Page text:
When women leave the house, many wear a black overcoat, so walking around outside, you wouldn’t think that these women have much style or care too much about what they wear.  But once you’re inside a home or office, everything changes.  The baibui comes off, the overcoat comes off, and the most beautiful, colorful, fun fabrics are revealed.  Women have such an amazing choice of fabric in Zanzibar – I recently had my first experience at the market which if I were to describe it in one word, that word would be “balaa”.  Go look that one up.  But that’s a story for another day.

Anyway, I love the fabric choices women can have here – and women are very proud of their clothes (I mean, I would be too).  They’re also very loose-fitting and flowy, one part because women aren’t supposed to show the shape of their bodies, and one part because it’s too effing hot in Africa to wear tight clothes.  Your body is only for your husband, and he’s the only one who needs to see it.  And by covering most of your body, you also protect yourself from the harsh African sun.  Some of the wanafunzi (students) have taken to wearing them in public, and we’ve gotten comments on how beautiful we look, another indicator of how much headscarves are respected here.  And I kind of like the look on me too…

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Prayer: 

I consider myself lucky that I’m not studying abroad in Saudi Arabia, where the call to prayer is so loud it wakes you up at 5:30 am every day to make sure you don’t miss your morning prayers.  In Stone Town, I usually hear the call to prayer while I’m awake, but it’s not so loud that it would disturb any non-Muslim.  My new favorite study spot is this rooftop bar that overlooks the ocean, and the call to prayer is a bit louder there since the tower is about 200 feet away from the bar.  But the sunset over the ocean is totally worth it.

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Yup.  I win for best study spot, sorry Colorado

Hajj:

Last week I was able to see the beginning of a big part of Islam – making the hajj.  The hajj is something that every Muslim must do if he or she is financially and physically able, and that is to make a pilgrimage to Mecca.  The trip is full of religious understanding  and Muslims are considered very pure when they return.  Our group of wanafunzi visited a director of our program who left for hajj a few days later.  She invited us all to her home and we presented her with a new headscarf she can wear on her journey.  While excited, she knows that there is a small chance she will never come back from hajj.  Every year, with the massive crowds at Mecca, people, especially smaller people, are trampled to death, and it is recommended that before making hajj you get your affairs in order just in case something were to happen.  When she told me this, I thought about how morbid it was and why anyone would want to risk a terrible death in the name of Islam.  Then I caught myself.  This same kind of thing happens at St. Peter’s Square in the Vatican when a new pope is elected.  This same thing happens every year at Walmart during Black Friday, a “holiday” that celebrates the accumulation of material goods.  I later was very upset with myself for mentally criticizing someone’s way of life before thinking about how my culture views similar things.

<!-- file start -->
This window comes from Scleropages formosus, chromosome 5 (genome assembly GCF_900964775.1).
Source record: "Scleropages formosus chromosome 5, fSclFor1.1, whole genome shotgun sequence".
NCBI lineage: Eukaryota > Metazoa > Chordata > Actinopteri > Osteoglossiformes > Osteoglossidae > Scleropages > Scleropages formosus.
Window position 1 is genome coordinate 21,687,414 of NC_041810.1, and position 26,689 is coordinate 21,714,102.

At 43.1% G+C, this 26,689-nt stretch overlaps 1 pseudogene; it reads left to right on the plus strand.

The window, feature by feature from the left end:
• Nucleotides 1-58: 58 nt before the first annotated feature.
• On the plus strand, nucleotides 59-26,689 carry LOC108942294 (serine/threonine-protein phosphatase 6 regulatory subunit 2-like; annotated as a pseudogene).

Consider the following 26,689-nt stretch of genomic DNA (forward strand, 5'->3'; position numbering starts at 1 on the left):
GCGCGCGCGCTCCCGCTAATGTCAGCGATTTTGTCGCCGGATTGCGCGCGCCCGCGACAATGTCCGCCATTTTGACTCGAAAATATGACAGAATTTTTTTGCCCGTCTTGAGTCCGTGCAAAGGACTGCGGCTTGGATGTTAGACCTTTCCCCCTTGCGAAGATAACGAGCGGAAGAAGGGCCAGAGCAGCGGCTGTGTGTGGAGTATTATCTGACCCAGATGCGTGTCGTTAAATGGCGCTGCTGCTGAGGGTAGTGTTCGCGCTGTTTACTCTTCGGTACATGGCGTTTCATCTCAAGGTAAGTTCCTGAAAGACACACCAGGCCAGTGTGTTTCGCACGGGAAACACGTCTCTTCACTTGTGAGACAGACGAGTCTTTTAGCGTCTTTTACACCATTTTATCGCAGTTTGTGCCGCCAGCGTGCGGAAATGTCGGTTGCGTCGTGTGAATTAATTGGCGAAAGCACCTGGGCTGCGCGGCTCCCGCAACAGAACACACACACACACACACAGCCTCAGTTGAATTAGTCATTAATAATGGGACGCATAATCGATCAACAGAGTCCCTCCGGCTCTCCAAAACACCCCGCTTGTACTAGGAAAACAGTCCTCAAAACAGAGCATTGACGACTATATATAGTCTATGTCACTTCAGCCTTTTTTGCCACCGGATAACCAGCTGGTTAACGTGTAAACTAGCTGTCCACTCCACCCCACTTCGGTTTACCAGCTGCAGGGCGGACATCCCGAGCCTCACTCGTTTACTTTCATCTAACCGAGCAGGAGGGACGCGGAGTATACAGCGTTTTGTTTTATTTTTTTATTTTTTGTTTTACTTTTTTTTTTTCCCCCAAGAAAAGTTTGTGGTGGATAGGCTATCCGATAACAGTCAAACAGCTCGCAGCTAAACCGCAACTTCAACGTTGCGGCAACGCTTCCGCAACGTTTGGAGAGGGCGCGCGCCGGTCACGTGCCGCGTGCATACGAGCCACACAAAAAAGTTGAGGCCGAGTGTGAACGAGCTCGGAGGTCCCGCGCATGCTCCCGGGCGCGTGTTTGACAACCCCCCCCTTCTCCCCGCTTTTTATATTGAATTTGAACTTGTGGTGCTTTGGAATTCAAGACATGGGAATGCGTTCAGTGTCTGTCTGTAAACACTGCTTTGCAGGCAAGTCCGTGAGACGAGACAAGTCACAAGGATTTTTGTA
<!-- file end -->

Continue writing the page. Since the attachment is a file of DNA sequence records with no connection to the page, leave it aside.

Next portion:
Food:

The only part of Islam I’m not the biggest fan of is the restriction on eating or drinking things that are considered “dirty”.  This includes consuming alcohol or drugs as well as consuming pork.  And with the population of Zanzibar being more than 99% Muslim, pork is a rarity on the island.  So yes, I sincerely miss pulled pork, pork in the crockpot, pork on the grill, and I definitely miss bacon.

Also, y’all seemed to like my dolphin video, so here’s another video of our group of wanafunzi painting the side wall of one of our accommodations in Mangapwani, Zanzibar.  Enjoy!

http://www.youtube.com/watch?v=bq0BbxG89gA

Asante sana kwa kusoma!

(Thanks for reading!)

Kim, DUSA Blogger